Monday, November 21, 2022

#2,866. Goodbye, Mr. Chips (1969) - Peter O'Toole Triple Feature


By the time MGM released Goodbye Mr. Chips in 1969, big-budget musicals were already on their way out. But that didn’t stop the studio from giving this movie their all. With scenes shot on-location in Italy and England, combined with first-time director Herbert Ross’s grand approach to the material (there are sweeping helicopter shots and one or two large-scale song-and-dance numbers), Goodbye Mr. Chips received the “epic” treatment, complete with an entr’acte and Intermission.

It was undoubtedly an expensive film to make. And it’s a shame, too, because most of that expense wasn’t even necessary. When you think back on this movie, you won’t remember the picturesque landscapes of Pompeii, or the oft-tired musical sequences. The heart and soul of Goodbye Mr. Chips lies in the chemistry between stars Peter O’Toole and Petula Clark, and on that level – and that level alone – it is a smashing success.

Opening in 1924 and concluding in the days just after World War II, Goodbye Mr. Chips relates the unlikely romance that blossoms between Brookfield public school’s Latin teacher Arthur Chipping (O’Toole) and showgirl Katherine Bridges (Clark). A novice at romance, Chipping can’t understand why a woman as exuberant and outgoing as Katherine would ever fall in love with him. But she does, and before long the two are married.

Wedded bliss proved hard to come by in the early days. Katherine’s “questionable” past (she was romantically linked to a number of young men during her stage career) caused quite a stir, with Brookfield’s chief financial donor Lord Sutterwick (George Baker) threatening to withdraw his support if Katherine was permitted to reside on school grounds. But Chipping stood by his wife, who, as the years progressed, became quite popular with the boys of Brookfield.

With WWII looming on the horizon, Chipping (now called “Chip”) and Katherine do what they can to maintain the status quo at Brookfield. But the war will prove more costly than either of them could have ever known.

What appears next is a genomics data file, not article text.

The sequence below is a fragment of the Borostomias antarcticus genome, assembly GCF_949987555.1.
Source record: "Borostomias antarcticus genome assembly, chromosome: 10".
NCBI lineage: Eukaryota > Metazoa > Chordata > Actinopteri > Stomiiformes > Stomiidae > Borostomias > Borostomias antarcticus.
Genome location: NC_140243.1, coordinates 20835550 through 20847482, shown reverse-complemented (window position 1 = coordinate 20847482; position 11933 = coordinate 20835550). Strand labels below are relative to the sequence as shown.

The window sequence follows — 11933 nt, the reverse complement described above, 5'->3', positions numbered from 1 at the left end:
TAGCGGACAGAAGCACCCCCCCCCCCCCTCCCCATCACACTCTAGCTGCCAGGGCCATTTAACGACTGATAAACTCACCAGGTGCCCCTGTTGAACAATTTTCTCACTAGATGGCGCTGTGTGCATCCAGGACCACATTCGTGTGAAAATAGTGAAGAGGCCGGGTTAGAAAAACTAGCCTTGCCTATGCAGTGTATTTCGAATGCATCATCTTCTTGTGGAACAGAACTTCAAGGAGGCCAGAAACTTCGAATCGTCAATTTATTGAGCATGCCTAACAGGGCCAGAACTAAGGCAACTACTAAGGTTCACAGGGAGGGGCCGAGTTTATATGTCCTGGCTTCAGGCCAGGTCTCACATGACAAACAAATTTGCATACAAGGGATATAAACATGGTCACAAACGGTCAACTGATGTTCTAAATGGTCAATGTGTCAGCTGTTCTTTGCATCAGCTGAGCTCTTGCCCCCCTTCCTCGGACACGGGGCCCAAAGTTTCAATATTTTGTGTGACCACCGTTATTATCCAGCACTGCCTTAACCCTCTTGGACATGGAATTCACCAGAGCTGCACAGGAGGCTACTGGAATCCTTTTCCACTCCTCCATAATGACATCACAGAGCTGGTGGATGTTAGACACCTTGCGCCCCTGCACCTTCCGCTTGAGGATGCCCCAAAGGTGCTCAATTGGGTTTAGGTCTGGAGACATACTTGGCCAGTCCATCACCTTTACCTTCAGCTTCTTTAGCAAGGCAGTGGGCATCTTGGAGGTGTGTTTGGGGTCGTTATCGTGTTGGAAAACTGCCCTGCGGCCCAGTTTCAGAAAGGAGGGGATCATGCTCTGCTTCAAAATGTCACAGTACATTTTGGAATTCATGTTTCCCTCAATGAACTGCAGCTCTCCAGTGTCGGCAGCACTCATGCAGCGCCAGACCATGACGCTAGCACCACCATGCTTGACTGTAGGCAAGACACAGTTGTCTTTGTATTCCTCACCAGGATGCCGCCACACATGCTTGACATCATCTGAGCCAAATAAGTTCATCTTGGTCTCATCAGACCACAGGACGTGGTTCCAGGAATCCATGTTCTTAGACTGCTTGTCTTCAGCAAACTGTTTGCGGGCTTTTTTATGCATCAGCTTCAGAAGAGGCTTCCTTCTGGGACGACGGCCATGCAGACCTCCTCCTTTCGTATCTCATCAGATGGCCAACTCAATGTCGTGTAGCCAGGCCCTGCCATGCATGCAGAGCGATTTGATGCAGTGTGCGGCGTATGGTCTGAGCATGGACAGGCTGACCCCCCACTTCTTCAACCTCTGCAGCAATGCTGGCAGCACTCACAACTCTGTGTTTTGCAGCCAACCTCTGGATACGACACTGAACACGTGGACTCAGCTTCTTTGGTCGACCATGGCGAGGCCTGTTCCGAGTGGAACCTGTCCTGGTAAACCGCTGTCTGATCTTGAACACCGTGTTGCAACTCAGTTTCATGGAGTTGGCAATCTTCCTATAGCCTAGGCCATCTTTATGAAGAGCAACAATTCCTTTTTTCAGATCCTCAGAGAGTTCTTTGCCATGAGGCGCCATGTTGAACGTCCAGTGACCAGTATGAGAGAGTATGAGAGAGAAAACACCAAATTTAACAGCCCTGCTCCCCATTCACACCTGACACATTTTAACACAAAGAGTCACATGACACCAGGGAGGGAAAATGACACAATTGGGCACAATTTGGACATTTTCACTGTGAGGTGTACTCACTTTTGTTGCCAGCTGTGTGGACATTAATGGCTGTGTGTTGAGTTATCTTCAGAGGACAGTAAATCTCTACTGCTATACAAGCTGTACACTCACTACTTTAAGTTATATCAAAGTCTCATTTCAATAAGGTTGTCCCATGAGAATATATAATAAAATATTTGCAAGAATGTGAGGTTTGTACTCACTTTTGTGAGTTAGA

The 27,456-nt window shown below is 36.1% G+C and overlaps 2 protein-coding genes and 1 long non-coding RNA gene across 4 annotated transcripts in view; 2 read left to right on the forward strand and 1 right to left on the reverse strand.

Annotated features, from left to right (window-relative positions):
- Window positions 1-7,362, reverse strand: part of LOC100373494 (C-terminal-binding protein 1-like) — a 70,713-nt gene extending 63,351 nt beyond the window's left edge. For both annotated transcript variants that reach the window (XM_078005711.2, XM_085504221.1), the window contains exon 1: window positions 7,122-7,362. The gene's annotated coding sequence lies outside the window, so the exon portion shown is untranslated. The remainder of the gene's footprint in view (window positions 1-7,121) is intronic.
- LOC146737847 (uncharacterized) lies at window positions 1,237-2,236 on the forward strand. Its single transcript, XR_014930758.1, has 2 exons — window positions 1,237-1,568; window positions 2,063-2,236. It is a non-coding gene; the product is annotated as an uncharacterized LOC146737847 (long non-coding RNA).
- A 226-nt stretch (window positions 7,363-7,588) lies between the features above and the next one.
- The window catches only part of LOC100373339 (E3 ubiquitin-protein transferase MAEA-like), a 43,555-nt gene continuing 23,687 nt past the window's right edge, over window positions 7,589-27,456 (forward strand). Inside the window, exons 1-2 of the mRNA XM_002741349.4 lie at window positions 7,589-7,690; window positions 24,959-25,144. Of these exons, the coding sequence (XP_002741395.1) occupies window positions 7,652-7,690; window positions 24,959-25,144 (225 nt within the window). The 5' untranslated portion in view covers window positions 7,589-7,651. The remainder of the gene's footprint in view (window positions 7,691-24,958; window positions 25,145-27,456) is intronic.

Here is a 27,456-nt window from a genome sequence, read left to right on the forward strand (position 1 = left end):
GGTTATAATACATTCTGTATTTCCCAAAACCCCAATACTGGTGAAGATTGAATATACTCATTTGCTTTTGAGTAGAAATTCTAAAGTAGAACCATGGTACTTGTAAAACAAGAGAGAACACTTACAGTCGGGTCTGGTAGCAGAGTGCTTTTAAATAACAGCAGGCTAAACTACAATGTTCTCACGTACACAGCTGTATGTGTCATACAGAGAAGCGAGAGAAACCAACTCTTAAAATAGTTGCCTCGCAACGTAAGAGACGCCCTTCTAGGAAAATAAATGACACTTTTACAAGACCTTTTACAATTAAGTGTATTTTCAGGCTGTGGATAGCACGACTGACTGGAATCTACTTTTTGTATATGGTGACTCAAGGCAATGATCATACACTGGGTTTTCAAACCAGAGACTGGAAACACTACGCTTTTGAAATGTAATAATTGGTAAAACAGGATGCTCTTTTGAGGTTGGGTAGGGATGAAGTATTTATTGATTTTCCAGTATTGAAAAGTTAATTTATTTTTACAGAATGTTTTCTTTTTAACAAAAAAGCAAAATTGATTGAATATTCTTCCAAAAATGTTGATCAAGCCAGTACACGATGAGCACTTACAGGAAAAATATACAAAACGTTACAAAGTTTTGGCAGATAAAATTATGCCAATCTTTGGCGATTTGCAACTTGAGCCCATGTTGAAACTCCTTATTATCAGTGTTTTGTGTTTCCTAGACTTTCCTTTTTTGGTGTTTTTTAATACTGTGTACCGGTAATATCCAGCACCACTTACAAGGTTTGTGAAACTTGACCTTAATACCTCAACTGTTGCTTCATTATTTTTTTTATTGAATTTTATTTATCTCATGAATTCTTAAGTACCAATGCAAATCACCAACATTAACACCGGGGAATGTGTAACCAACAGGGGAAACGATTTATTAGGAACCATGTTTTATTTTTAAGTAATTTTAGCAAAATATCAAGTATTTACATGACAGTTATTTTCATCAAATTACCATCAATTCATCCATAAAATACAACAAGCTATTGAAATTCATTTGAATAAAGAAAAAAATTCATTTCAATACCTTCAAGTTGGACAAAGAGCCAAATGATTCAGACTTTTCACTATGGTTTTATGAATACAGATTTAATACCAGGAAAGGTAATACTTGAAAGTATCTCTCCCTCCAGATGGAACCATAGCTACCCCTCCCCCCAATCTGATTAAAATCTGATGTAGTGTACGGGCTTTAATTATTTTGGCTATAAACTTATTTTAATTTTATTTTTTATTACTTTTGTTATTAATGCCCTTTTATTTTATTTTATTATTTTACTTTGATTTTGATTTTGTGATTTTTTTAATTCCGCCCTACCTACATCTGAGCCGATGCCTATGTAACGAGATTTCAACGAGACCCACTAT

Goodbye Mr. Chips has the look and feel of a “big” film. The Italian sequences are gorgeously shot, and the musical number that first introduces us to Clark’s Katherine, a rousing, patriotic sequence titled “London is London”, is well-staged. In fact, “London is London” is one of only two songs that I actually liked, the other being “When I Am Older”, a humorous montage performed by the boys of Brookfield, imagining a time when they will finally be free of the school’s strict regulations.

Ultimately, Goodbye Mr. Chips is a flashy, large-scale movie that tells a small, intimate story, and its ambitious presentation might have easily overpowered it had it not been for O’Toole and Clark. This movie works because we believe “Chip” and Katherine are truly in love, and watching their relationship develop over time is the film’s single greatest attribute.

O’Toole, who has always been one of my favorite actors, is perfectly believable as both the boring, stiff Mr. Chipping in the film’s opening scenes and the man in love who dominates the second half. The surprise, though, is the marvelous performance delivered by singer Petula Clark, who even manages to steal a few scenes from her more experienced co-star; she owns the entire Italy sequence, and the scene where she breaks into tears after Chipping explains why he loves being a teacher had me tearing up as well.

As a big-screen epic, Goodbye Mr. Chips leaves a lot to be desired. As a screen romance, it’s a winner through and through.
Rating: 7 out of 10

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